Cabinet approves blueprint for mining sector reforms

Our Bureau Updated on January 14, 2021
It is proposed to introduce an index-based mechanism by developing a National Mineral Index for various statutory payments and others for future auctions. | Photo Credit: © Jason Lee / Reuters

MMDR Act to be amended to improve procedures

The Union Cabinet has approved a blueprint for facilitating reforms in the mining sector. This includes amending the Mines and Mineral (Development and Regulation) Act 1957, clarifying doubt on double taxation, rationalising stamp duty and developing the National Mineral Index beside others.

The entire blueprint to be presented in the Parliament during forthcoming Budget Session, starting January 27.


According to government officials, a panel will be formed to examine the issue of double taxation. “In the current statutory framework, royalty is included in Average Selling Price (ASP) of minerals and then it is computed on ad valorem basis leading to double taxation,” an official explained. Further, he said that there is a proposal to amend the Indian Stamp Act, 1899 to bring uniformity in stamp duty calculation in various States. “Effective tax rate (ETR) on mining in India is approximately 64 per cent which is highest in the world,” he said. Various other countries levy taxes in ranges between 34-38 per cent.

National Mineral Index

One proposal is related to developing the National Mineral Index (NMI). Presently, Average Sale Price (ASP) is the basis for calculating various statutory payments, which is subject to distortions due to the absence of sale price data for some minerals, differences in prices across states, etc. “It is proposed to introduce an index-based mechanism by developing a National Mineral Index (NMI) for various statutory payments and others for future auctions,” the official explained.

Legacy issues

Another official said that to resolve legacy issues in the Mining sector, it has been proposed to amend section 10A (2)(b) and 10A (2)(c) of the MMDR Act. “These amendments will make a large number of mines available for auctions. It will help us strengthen auction only regime and boost transparency in the system,” he explained. Further, it is proposed to compensate those whose mineral concessions would be cancelled under this amendment, through NMET funds. Also, non-producing blocks of the Government companies will be reallocated. “This will bring a large number of mines into production while making PSUs efficient and competitive,” he said.

Amendment will help substituting ‘mining operations’ with ‘production and dispatch’, which in-turn operationalise many mines. There will be charges on the extension of mining leases for Government companies. These charges are proposed to create a level playing field and bring uniformity in the sector.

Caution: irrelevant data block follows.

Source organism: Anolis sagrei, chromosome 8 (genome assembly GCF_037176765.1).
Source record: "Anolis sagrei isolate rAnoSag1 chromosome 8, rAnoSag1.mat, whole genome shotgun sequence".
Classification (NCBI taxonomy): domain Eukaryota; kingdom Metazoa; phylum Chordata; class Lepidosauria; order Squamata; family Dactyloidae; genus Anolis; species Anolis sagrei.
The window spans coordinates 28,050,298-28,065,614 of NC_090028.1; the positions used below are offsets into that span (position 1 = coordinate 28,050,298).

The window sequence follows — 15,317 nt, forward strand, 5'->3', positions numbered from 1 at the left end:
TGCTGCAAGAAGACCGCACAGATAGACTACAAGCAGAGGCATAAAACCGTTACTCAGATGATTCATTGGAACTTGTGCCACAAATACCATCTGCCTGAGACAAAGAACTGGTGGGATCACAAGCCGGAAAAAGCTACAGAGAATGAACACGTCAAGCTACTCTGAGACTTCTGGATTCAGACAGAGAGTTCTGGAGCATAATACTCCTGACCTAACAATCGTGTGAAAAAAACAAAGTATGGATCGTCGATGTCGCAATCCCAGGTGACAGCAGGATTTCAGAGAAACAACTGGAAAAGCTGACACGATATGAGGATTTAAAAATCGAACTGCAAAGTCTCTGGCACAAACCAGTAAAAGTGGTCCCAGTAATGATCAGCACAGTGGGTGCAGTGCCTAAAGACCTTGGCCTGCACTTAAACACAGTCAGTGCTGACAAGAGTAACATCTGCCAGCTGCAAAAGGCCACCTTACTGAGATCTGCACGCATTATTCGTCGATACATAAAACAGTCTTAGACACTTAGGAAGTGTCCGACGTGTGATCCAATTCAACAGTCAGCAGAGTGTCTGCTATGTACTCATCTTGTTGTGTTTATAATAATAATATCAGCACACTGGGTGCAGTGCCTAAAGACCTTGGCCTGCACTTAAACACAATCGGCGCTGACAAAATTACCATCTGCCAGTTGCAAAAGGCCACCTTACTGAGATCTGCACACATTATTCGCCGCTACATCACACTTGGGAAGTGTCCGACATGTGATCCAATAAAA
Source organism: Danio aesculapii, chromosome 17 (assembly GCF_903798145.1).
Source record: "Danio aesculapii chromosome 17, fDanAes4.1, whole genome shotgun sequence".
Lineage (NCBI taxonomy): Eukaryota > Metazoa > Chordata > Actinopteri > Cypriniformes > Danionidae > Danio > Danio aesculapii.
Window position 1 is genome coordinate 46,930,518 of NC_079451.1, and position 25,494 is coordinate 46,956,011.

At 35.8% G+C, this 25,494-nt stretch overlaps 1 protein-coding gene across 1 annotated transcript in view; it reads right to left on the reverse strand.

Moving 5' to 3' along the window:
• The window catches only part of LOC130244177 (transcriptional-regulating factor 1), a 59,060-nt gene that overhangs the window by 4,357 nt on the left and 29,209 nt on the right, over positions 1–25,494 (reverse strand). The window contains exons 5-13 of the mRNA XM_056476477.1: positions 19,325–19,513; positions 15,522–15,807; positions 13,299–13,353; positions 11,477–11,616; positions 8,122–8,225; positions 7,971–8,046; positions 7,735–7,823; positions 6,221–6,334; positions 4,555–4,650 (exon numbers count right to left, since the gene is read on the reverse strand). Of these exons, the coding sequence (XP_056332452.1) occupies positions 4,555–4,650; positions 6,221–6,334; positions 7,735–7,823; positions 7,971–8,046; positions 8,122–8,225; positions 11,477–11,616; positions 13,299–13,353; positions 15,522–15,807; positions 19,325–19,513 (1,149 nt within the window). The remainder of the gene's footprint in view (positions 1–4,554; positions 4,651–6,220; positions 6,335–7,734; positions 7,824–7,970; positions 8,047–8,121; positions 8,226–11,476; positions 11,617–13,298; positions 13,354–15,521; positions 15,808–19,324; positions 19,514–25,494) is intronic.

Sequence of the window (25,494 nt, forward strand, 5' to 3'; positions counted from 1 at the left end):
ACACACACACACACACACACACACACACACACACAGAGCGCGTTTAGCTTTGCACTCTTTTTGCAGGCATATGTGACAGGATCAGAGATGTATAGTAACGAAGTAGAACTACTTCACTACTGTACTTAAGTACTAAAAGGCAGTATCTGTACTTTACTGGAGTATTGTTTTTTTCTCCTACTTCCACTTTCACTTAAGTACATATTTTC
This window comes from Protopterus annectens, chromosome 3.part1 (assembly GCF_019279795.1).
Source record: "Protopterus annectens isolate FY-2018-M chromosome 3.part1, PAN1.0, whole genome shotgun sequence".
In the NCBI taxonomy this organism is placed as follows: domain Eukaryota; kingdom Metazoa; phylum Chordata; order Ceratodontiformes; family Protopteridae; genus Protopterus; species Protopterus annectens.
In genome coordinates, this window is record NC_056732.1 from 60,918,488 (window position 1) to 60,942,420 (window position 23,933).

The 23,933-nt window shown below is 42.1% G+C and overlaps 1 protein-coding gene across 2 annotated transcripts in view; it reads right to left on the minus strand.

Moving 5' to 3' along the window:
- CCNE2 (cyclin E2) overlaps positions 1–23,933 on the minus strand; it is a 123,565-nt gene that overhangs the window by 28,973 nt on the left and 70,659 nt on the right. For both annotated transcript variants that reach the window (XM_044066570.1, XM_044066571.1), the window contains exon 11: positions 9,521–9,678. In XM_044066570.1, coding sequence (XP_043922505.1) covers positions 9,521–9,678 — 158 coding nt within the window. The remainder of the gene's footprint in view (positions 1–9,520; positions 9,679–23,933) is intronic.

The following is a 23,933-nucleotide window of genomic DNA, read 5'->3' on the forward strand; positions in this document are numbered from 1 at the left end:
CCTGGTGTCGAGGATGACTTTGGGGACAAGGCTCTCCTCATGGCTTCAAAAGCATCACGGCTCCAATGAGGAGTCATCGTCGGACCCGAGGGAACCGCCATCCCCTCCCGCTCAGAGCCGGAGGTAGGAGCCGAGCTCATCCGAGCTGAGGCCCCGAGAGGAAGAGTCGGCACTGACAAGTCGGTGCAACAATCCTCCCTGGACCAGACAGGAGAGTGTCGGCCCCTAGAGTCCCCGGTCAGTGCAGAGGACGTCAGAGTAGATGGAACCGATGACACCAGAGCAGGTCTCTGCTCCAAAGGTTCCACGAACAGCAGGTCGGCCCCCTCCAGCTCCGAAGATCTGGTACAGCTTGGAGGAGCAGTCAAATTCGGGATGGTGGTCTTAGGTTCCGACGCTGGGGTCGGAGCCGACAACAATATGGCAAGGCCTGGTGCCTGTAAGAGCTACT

Captive and merchant mines

The second official quoted above said a proposal is to remove the distinction between captive and merchant mines. This will facilitate captive mines to sell up to 50 per cent of the minerals excavated during the current year. Based on the coal sector experience, it is proposed to provide 50 per cent rebate in the quoted revenue share, for the quantity of mineral produced and dispatched earlier than the scheduled date of production. PSUs can facilitate production from those working mines auctioned in March 2020, which could not start production even after the transfer of valid rights, clearances, etc.

It has been proposed to amend District Mineral Fund (DMF) to facilitate spending the corpus on people living in directly affected areas. Local Member of Parliament (MP) will be a member of DMF Governing Council. It is also proposed that there will not be any charges on transfer of mineral concessions for non-auctioned captive mines.

The Government will also make efforts to simplify the exploration regime. Despite the vast mineral potential, exploration activities are abysmally low in the country. Out of the total Obvious Geological Potential (OGP) area of 0.571 million sq. km, only 10 per cent of the area has been explored so far, and mining is carried out in 1.5 per cent of the OGP area. “While countries like Canada and Australia spend almost 14 per cent of global exploration expenditure, India's exploration expenditure is approximately 0.2 per cent and that too mainly on surficial deposits and not on minerals which we import,” the second official quoted above said.

Published on January 14, 2021